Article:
Mark Brewer interview

Typesafe name to be changed, open-source-style

Coman Hamilton
Name image via Shutterstock

Typesafe have decided to find a new name for themselves over the next two months, and with it change its image as “the Scala company”. In a first for the IT scene, the community is invited to help.

TypeSafe? Typeface? Type Safe? Even we at JAXenter will admit to having to regularly double-check the correct spelling of Typesafe. Given the one word, many capitals trend of bi-capitalising tech names (think MongoDB, ZeroTurnaround and MySQL), Typesafe’s lowercase ‘s’ has proven confusing to many.

“The name is frequently misspelled,” admits Typesafe CEO Mark Brewer in a blog post announcing plans to change the company name. “[A]nd while we are light-hearted about meeting invitations and company bios that read TypeSafe or Type Safe (at best), we’ve seen more than the occasional “Typeface” sent our way.”

But a somewhat confusing name is hardly enough of a cause for rebranding. As Brewer outlines, there are four reasons for a company to change its name: a merger or acquisition, a tarnished name, a change in strategy and a misleading name. The company has decided that the last two apply for Typesafe, and is enlisting the help of a branding agency to help several non-managerial employees come up with a new name.

Quoting Scala creator and Typesafe co-founder Martin Odersky, Brewer says “it made total sense why the company was called Typesafe. Developers—the users of our software—appreciated its meaning and the focus that it implied for the company: building and supporting the software that Scala developers relied on for its power, flexibility, and type safety.”

But today’s Typesafe name neglects to include the company’s reactive focus beyond the realm of Scala in its Akka, Play and Apache Spark technologies. However Typesafe has already ruled out a reactive emphasis in its name in a Twitter response (below), while also emphasising that Scala maintenance will not be cut. The CEO of the company formerly known as Typesafe told us about their renaming process and why an open-source approach is less risky than the traditional alternative.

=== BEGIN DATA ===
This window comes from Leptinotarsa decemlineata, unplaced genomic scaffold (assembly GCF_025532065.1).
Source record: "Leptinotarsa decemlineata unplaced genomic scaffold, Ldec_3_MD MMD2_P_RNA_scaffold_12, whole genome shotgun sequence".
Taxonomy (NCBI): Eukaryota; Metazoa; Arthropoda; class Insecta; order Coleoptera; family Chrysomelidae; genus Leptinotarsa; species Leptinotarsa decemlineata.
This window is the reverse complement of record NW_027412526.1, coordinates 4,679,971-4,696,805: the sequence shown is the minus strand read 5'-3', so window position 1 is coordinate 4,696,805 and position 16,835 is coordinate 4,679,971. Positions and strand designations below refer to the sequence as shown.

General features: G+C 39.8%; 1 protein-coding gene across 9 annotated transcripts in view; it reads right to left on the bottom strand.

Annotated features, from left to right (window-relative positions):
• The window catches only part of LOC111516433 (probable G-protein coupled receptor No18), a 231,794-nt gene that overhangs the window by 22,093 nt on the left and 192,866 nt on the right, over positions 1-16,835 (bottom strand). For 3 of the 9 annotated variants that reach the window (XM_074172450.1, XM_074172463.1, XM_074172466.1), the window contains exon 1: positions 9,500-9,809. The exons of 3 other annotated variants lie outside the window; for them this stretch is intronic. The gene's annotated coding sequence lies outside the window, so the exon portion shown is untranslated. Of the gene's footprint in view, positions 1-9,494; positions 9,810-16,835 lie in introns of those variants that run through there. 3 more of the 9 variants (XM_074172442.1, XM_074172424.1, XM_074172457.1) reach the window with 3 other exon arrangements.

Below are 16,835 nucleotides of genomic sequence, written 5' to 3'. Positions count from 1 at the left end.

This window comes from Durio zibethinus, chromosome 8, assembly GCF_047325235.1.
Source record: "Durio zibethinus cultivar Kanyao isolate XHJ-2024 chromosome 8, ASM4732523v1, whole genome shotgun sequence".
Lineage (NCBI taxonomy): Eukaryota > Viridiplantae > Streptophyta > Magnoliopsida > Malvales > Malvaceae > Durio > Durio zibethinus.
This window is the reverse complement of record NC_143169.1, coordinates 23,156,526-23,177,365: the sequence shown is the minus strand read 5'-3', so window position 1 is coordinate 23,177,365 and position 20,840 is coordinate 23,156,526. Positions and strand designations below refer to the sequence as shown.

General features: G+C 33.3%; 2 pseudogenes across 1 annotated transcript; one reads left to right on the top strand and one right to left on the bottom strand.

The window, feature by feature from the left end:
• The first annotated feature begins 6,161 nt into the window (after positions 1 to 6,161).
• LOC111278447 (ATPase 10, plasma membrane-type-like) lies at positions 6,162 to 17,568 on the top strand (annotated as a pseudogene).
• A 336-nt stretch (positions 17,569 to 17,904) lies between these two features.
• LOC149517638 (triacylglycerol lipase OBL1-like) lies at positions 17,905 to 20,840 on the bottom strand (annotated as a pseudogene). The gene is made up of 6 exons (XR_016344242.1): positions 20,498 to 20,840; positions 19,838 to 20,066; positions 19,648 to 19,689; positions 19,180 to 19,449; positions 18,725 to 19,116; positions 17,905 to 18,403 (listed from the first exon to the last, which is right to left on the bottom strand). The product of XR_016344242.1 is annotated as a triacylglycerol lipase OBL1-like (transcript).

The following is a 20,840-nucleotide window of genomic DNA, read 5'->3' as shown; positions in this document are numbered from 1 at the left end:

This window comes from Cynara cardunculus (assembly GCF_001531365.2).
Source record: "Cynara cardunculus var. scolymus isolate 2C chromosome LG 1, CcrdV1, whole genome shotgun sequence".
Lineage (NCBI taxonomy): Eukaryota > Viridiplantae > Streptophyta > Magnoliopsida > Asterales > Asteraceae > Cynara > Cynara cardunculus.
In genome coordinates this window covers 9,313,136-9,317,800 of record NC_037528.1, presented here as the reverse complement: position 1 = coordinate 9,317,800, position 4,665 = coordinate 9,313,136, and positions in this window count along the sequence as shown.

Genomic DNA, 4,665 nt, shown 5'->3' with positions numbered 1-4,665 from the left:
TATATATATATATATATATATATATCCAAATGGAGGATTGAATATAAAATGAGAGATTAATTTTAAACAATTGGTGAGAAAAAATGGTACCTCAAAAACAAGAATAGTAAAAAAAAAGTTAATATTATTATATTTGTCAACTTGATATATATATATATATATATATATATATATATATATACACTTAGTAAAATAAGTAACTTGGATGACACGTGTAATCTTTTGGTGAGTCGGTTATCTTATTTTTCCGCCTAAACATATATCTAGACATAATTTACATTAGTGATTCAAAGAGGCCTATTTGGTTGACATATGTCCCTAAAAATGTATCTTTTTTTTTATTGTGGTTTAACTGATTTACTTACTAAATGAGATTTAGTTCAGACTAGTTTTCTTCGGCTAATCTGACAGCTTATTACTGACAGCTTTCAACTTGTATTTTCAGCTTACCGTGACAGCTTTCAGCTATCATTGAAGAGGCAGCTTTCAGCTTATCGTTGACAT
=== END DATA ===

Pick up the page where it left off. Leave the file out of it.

JAXenter: An open approach to a company rename sounds slightly risky – how can Typesafe make sure an open-source renaming will give it the name it needs?

Mark Brewer: There was a time in the past when people thought the open source approach to business was risky too. We believe opening up our naming process is actually less risky because, by bringing the community along on the journey with us, getting feedback and ideas along the way, we can ensure we have a broad data set to use to make the best decision. Also, this is, in typical open source fashion, a meritocractic process, not a democratic one.

We aren’t just going to brainstorm a bunch of name ideas and then have a community vote. This is a deep, thoughtful effort is being led by a group of non-managerial individuals within Typesafe with passion about our future direction. We’ve enlisted the help of New Kind—a branding firm with deep roots in the open source movement—to help facilitate the process. We are looking forward to sharing our renaming journey with the community every challenging and messy step along the way.

Can you comment on what direction the new name will be aiming towards?

In July 2013, the company embarked on a grand experiment: to test whether it could ignite a market and movement that was bigger than itself: Reactive. We’ve done a tremendous job building excitement and momentum around this movement. Our current name, however, does not speak to our mission. Now, this doesn’t mean “Reactive” will necessarily be included in the name. Rather, it’s the excitement surrounding this new wave that we are trying to encapsulate and communicate in the renaming.

I really enjoyed this list [see right] of before-and-after names the team at New Kind shared with us. I thought your readers might enjoy it too.

Renaming is right up there with the most difficult things a young company can undertake. We know it’s going to be messy, at the same time, we’re fully embracing the process. Your readers can follow along on our blog.

Open sourcing the renaming process

In 2009, the SciFi Channel made the unfortunate decision to rebrand itself as SyFy. Not only did the new handle annoy most viewers, but the channel sadly learned too late that “syfy” was a common slang for syphilis. While there’s no reason to suspect Typesafe will accidentally rebrand itself as an STI, there is often no telling how successful a name will be until it is launched.

But as Brewer explains above, Typesafe is hoping to solve this problem with the old IT trick of Open Source. “As we considered how to best generate a new name, we felt that in order to stay true to open source principles, the project should be as open as possible” Brewer writes on the company blog. Over the next weeks, the company will announce its renaming strategy and explain how the community can collaborate.

One commenter has already called for the company to be renamed Awesome Sauce. Or would that be Awesomesauce? AwesomeSauce? Awesome Source?

Coman Hamilton
Coman was Editor of at S&S Media Group. He has a master's degree in cultural studies and has written and edited content for numerous news, tech and culture websites and magazines, as well as several ad agencies.

Inline Feedbacks
View all comments